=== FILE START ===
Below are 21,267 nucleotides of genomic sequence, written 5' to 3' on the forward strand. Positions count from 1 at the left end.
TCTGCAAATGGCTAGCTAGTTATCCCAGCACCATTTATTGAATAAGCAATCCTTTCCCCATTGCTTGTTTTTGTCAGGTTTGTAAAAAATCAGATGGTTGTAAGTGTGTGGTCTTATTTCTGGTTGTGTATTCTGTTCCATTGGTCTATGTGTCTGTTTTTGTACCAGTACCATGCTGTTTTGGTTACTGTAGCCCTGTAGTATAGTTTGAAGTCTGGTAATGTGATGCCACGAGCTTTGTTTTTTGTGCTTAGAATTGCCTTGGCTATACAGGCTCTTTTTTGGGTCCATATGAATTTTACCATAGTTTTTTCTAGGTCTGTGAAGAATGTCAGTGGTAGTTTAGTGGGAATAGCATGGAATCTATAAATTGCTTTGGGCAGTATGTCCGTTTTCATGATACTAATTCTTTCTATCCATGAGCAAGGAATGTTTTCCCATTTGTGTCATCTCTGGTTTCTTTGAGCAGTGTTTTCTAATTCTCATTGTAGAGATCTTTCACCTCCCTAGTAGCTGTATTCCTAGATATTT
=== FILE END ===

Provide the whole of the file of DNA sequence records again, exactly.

Below are 21,267 nucleotides of genomic sequence, written 5' to 3' on the forward strand. Positions count from 1 at the left end.
TCTGCAAATGGCTAGCTAGTTATCCCAGCACCATTTATTGAATAAGCAATCCTTTCCCCATTGCTTGTTTTTGTCAGGTTTGTAAAAAATCAGATGGTTGTAAGTGTGTGGTCTTATTTCTGGTTGTGTATTCTGTTCCATTGGTCTATGTGTCTGTTTTTGTACCAGTACCATGCTGTTTTGGTTACTGTAGCCCTGTAGTATAGTTTGAAGTCTGGTAATGTGATGCCACGAGCTTTGTTTTTTGTGCTTAGAATTGCCTTGGCTATACAGGCTCTTTTTTGGGTCCATATGAATTTTACCATAGTTTTTTCTAGGTCTGTGAAGAATGTCAGTGGTAGTTTAGTGGGAATAGCATGGAATCTATAAATTGCTTTGGGCAGTATGTCCGTTTTCATGATACTAATTCTTTCTATCCATGAGCAAGGAATGTTTTCCCATTTGTGTCATCTCTGGTTTCTTTGAGCAGTGTTTTCTAATTCTCATTGTAGAGATCTTTCACCTCCCTAGTAGCTGTATTCCTAGATATTT